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And hope that reaps not shame. Therefore be sure Thou, when the bridegroom with his feastful friends Passes to bliss at the mid hour of night, Hast gain'd thy entrance, Virgin wise and pure.
TO THE LADY MARGARET LEY*.
DAUGHTER to that good Earl, once President
Of England's Council and her Treasury,
And left them both, more in himself content,
Broke him, as that dishonest victory
Kill'd with report that old man eloquent.f
Wherein your father flourish’d, yeț by you,
Madam, methinks I see him living yet;
That all both judge you to relate them true,
* The daughter of Sir James Ley, whose singular learning and abilities raised him through all the great posts of the law, till he came to be made Earl of Marlborough, and Lord High Treasurer, and Lord President of the Council to King James I. He died in an advanced age; and Milton attributes his death to the breaking of the Parliament: and it is true that the Parliament was dissolved the 10th of March 1628-9, and he died on the of the same month,
Newton. + Isocrates, the orator. The Victory was gained by Philip of Macedon over the Athenians,
ON THE DETRACTION WHICH FOLLOWED UPON MY WRIT
ING CERTAIN TREATISES. 1645.
A BOOK was writ of late call’d Tetrachordon,*
And woven close, both matter, form, and style ;
The subject new: it walk'd the Town awhile, Numbering good intellects ; now seldom por'd on. Cries the stall-reader, ‘Bless us! what a word on
A title-page is this! and some in file
End Green. Why is it harder, Sirs, than Gordon, Colkitto, or Macdonnel, or Galasp?t [sleek,
Those rugged names to our like mouths grow
That would have made Quintilian stare and gasp, Thy age, like ours, O soul of Sir John Cheek,t
Hated not learning worse than toad or asp,
* This was one of Milton's books, published in consequence of his divorce from his first wife. Tetrachordon signifies Expositions on the four chief places in Scripture which mention marriage, or nullities in marriage.
Warton. † Milton is here collecting, from his hatred to the Scots, what he thinks Seotish names of an ill sound. Colkitto and Macdonnel, are one and the same person; a brave officer on the royal side, an Irishman of the Antrim family, who served under Montrose. The Macdonalds of that family are styled, by way of distinction, Mac Colleittok, i. e, descendants of lame Colin. Galasp, or George Gil. lespie, was a Scotish writer against the Independents, and one of the members of the Assembly of Divines.
Warton. The first professor of the Greek tongue in the university of Cambridge, and was afterwards made one of the tutors to Edward VI. See his Life by Strype, or in the Biographia Britannica.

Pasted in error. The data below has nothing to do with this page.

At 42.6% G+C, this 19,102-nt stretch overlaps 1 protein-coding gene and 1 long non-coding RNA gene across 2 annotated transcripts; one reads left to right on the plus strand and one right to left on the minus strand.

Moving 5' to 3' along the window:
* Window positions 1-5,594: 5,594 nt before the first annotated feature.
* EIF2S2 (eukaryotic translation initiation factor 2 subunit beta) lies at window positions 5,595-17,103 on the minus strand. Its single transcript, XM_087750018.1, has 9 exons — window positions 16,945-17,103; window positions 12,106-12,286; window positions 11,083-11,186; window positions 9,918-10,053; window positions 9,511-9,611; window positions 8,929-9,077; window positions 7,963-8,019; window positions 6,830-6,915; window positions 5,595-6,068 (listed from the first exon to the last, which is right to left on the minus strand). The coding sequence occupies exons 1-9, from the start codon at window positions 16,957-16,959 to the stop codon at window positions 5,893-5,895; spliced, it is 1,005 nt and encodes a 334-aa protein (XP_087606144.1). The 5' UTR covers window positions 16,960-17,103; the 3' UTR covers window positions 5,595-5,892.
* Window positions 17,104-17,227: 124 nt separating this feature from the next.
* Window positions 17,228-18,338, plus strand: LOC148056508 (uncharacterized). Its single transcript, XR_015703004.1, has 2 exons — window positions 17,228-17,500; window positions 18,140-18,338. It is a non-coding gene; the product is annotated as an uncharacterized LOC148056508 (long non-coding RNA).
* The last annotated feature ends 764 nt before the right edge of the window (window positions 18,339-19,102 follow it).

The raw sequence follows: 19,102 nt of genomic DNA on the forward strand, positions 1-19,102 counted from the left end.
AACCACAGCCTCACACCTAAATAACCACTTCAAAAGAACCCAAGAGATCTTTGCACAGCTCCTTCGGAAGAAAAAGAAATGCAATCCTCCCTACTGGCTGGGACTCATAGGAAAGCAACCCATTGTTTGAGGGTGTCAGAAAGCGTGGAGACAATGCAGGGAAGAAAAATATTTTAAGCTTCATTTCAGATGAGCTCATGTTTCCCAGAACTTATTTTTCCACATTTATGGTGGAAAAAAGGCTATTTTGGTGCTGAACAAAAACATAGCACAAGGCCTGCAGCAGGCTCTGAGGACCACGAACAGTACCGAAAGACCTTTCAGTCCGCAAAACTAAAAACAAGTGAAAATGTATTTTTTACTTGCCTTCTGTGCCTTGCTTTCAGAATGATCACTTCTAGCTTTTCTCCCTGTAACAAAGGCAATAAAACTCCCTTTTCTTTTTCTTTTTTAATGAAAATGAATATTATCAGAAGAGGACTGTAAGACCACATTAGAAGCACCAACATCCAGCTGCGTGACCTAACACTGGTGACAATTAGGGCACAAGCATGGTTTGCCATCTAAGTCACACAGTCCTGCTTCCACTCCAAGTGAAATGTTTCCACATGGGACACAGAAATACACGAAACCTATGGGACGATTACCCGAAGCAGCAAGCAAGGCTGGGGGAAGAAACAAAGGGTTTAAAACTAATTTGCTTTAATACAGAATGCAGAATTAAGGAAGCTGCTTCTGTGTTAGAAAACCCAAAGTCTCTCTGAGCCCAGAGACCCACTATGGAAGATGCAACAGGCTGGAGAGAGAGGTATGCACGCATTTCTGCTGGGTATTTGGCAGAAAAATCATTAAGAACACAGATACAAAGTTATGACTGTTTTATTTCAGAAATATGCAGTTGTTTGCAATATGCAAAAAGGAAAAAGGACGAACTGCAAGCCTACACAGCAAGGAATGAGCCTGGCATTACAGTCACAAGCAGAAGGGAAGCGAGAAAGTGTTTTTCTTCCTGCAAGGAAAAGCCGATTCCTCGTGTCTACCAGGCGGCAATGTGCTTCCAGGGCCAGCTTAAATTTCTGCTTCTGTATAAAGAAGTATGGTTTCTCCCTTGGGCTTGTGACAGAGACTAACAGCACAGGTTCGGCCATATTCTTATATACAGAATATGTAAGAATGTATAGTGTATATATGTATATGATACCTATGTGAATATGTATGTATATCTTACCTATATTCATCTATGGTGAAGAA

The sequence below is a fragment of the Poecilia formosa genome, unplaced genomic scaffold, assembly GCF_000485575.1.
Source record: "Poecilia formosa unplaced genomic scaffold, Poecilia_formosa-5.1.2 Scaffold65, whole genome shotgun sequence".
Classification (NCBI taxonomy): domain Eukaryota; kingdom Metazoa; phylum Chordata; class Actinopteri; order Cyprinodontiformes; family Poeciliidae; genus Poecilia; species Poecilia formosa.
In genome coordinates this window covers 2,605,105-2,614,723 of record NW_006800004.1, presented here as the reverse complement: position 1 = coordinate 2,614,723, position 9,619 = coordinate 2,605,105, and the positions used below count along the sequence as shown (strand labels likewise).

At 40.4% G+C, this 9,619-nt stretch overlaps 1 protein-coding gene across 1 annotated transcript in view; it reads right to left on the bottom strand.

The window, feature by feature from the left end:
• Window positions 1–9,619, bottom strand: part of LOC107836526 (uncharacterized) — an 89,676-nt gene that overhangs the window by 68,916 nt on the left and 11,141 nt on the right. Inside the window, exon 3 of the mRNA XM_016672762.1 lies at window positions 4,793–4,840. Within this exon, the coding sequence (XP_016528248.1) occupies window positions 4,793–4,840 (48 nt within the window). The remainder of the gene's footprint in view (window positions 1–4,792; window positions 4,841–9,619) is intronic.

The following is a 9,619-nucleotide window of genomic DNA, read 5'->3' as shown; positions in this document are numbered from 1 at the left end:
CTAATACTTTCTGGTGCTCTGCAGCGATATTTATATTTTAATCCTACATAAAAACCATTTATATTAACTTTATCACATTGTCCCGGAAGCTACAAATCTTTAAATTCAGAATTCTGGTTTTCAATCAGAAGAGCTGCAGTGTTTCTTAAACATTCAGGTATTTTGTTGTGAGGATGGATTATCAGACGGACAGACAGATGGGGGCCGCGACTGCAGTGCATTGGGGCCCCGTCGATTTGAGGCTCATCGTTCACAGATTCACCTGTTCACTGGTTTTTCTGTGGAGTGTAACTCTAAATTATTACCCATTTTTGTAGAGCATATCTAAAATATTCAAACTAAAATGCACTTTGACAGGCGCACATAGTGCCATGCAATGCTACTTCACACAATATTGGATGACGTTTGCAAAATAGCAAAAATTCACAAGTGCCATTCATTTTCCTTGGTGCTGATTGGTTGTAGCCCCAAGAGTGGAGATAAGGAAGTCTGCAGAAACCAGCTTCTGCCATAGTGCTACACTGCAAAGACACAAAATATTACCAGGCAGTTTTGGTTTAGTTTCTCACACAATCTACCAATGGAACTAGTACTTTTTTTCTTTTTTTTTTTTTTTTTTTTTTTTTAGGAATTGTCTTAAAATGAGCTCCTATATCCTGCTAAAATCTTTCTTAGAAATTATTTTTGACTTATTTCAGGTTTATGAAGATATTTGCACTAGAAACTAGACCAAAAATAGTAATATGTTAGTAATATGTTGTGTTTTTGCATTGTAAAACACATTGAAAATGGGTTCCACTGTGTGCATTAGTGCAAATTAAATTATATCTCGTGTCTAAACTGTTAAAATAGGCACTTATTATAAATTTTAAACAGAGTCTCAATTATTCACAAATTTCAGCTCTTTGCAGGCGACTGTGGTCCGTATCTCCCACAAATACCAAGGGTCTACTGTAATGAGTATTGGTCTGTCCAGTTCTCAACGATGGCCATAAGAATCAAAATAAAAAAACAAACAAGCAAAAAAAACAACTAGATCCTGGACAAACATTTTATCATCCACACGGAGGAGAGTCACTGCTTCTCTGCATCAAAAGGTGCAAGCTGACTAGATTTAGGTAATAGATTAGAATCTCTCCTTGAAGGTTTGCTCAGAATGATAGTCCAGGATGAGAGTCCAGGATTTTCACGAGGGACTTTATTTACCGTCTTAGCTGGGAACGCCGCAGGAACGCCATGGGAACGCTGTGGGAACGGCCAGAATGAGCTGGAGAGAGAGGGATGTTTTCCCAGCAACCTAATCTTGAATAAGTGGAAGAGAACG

ON THE SAME.
I did but prompt the age to quit their clogs
By the known rules of ancient liberty,
Of owls and cuckoos, asses, apes and dogs:
Rail'd at Latona's twin-born progeny, .
But this is got by casting pearl to hogs;
And still revolt when truth would set them free.
License they mean when they cry Liberty;
But from that mark how far they rove we see,
TO MR. H. LAWES, ON THE PUBLISHING HIS AIRS.
HARRY, whose tuneful and well-measur'd song
First taught our English music how to span
Words with just note and accent, not to scan
With praise enough for Envy to look wan;
Thou honour'st verse, and verse must lend her wing
To honour thee, the priest of Phæbus' quire,
That tun'st their happiest lines in hymn, or story.
Than his Casella, whom he woo'd to sing,
eir clogs perty,
environs and dogs
ON THE RELIGIOUS MEMORY OF MRS. CATHERINE
form'd to be n!,
THOMSON, MY CHRISTIAN FRIEND.
7 in fee
Deceased, Dec. 16, 1646.*
WHEN Faith and Love, which parted from thee
Of death, call'd life; which us from life doth sever.
Staid not behind, nor in the grave were trod;
Follow'd thee up to joy and bliss for ever.
Thy hand-maids, clad them o'er with purple beams
And azure wings, that up they flew so dress'd,
Before the Judge; who thenceforth bid thee rest,
* Dr. Newton found in the accounts of Milton's life, that when he was first made Latin Secretary, he lodged at one Thomson's, next door to the Bull Head Tavern, at Charing Cross. This Mrs. Thomson was in all probability one of that family.
TO THE LORD GENERAL FAIRFAX.
FAIRFAX, whose name in arms through Europe rings,
Filling each mouth with envy or with praise,
And rumours loud, that daunt remotest kings; Thy firm unshaken virtue ever brings
Victory home, though new rebellions raise Their Hydra heads, and the false north displays
Her broken league to imp their serpent wings. Oyet a nobler task awaits thy hand, (For what can war, but endless war still breed?)
Till truth and right from violence be freed, And public faith cleard from the shameful brand
Of blic fraud. In vain doth Valour leed,
TO THE LORD GENERAL CROMWELL.
CROMWELL, our chief of men, who through a cloud,
Not of war only, but detractions rude,
To peace and truth thy glorious way hast plough’d, And on the neck of crowned Fortune proud
Hast reard God's trophies, and his work pursued, While Derwen stream, with blood of Scots im